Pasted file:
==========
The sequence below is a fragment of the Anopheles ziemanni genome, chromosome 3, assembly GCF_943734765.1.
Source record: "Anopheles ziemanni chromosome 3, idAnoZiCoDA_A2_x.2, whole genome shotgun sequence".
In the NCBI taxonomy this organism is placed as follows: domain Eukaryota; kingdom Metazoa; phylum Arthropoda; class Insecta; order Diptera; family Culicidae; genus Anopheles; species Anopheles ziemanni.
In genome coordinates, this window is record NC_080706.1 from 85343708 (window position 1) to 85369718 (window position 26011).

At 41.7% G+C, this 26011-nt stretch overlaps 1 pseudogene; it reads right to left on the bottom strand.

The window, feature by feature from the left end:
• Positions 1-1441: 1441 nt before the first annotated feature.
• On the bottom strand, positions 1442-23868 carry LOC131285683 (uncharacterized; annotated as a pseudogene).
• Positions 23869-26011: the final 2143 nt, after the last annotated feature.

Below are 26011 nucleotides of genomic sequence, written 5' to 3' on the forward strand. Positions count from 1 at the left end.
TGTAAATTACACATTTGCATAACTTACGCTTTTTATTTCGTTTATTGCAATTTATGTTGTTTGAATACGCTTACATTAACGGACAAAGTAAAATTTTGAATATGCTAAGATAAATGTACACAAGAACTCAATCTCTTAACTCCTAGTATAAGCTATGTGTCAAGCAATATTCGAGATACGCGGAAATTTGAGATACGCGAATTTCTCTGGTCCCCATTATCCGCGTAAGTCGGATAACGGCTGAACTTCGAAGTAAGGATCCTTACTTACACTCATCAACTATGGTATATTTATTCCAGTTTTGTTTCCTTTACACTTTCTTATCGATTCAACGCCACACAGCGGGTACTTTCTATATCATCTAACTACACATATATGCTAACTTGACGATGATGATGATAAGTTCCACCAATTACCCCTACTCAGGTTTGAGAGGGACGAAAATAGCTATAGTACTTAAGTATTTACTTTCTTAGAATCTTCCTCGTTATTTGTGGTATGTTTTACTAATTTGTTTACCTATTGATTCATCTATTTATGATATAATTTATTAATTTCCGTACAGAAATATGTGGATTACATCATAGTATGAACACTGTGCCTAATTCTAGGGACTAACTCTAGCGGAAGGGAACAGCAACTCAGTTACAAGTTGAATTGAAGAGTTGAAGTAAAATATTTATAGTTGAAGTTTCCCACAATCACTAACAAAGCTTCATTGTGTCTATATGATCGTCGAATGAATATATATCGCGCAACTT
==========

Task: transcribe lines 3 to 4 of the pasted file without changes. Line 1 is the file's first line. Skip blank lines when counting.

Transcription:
In the NCBI taxonomy this organism is placed as follows: domain Eukaryota; kingdom Metazoa; phylum Arthropoda; class Insecta; order Diptera; family Culicidae; genus Anopheles; species Anopheles ziemanni.
In genome coordinates, this window is record NC_080706.1 from 85343708 (window position 1) to 85369718 (window position 26011).